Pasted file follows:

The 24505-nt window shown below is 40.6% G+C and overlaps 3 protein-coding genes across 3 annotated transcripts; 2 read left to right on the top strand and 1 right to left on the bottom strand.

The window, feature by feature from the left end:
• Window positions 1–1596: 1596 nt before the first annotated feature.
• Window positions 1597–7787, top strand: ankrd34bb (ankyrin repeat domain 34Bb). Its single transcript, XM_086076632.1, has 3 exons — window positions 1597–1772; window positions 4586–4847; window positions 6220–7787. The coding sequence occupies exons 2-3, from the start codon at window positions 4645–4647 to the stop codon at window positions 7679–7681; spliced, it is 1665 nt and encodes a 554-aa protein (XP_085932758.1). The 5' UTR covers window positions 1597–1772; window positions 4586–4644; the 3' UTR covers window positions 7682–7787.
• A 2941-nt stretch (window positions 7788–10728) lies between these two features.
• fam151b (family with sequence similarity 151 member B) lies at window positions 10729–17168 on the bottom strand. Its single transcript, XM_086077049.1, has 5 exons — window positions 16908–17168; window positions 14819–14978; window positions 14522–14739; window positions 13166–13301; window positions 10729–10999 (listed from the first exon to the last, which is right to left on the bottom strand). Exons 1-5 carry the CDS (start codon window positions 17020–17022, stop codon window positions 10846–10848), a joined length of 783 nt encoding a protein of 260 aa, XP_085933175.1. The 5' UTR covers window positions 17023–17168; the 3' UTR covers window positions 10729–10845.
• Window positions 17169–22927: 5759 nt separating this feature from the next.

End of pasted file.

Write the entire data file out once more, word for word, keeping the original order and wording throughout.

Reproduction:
The 24505-nt window shown below is 40.6% G+C and overlaps 3 protein-coding genes across 3 annotated transcripts; 2 read left to right on the top strand and 1 right to left on the bottom strand.

The window, feature by feature from the left end:
• Window positions 1–1596: 1596 nt before the first annotated feature.
• Window positions 1597–7787, top strand: ankrd34bb (ankyrin repeat domain 34Bb). Its single transcript, XM_086076632.1, has 3 exons — window positions 1597–1772; window positions 4586–4847; window positions 6220–7787. The coding sequence occupies exons 2-3, from the start codon at window positions 4645–4647 to the stop codon at window positions 7679–7681; spliced, it is 1665 nt and encodes a 554-aa protein (XP_085932758.1). The 5' UTR covers window positions 1597–1772; window positions 4586–4644; the 3' UTR covers window positions 7682–7787.
• A 2941-nt stretch (window positions 7788–10728) lies between these two features.
• fam151b (family with sequence similarity 151 member B) lies at window positions 10729–17168 on the bottom strand. Its single transcript, XM_086077049.1, has 5 exons — window positions 16908–17168; window positions 14819–14978; window positions 14522–14739; window positions 13166–13301; window positions 10729–10999 (listed from the first exon to the last, which is right to left on the bottom strand). Exons 1-5 carry the CDS (start codon window positions 17020–17022, stop codon window positions 10846–10848), a joined length of 783 nt encoding a protein of 260 aa, XP_085933175.1. The 5' UTR covers window positions 17023–17168; the 3' UTR covers window positions 10729–10845.
• Window positions 17169–22927: 5759 nt separating this feature from the next.